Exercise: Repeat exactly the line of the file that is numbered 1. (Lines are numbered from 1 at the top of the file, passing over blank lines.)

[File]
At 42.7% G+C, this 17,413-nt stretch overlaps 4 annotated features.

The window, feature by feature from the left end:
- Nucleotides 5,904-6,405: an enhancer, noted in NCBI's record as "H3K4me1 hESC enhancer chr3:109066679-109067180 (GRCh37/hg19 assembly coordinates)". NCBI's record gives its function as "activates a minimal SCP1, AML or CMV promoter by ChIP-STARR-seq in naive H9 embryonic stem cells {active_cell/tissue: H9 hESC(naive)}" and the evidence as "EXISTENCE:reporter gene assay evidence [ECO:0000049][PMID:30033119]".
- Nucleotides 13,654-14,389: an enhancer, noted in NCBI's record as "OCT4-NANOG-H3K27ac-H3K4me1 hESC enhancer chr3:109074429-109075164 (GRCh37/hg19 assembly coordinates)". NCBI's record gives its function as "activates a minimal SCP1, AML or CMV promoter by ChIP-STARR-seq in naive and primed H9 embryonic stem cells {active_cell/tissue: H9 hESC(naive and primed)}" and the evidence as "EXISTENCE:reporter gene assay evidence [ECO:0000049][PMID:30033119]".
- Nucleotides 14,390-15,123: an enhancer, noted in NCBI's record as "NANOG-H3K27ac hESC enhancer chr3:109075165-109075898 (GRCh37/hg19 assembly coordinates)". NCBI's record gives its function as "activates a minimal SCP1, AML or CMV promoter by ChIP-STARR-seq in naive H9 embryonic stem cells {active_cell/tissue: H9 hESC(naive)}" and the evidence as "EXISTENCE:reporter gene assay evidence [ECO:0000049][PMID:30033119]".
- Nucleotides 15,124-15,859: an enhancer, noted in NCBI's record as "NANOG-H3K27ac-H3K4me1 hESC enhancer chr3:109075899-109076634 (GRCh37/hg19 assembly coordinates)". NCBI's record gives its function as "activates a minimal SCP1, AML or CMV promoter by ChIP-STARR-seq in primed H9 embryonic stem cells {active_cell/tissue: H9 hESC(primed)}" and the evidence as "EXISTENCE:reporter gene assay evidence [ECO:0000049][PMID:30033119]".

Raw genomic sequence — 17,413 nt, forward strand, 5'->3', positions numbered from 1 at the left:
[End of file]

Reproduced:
At 42.7% G+C, this 17,413-nt stretch overlaps 4 annotated features.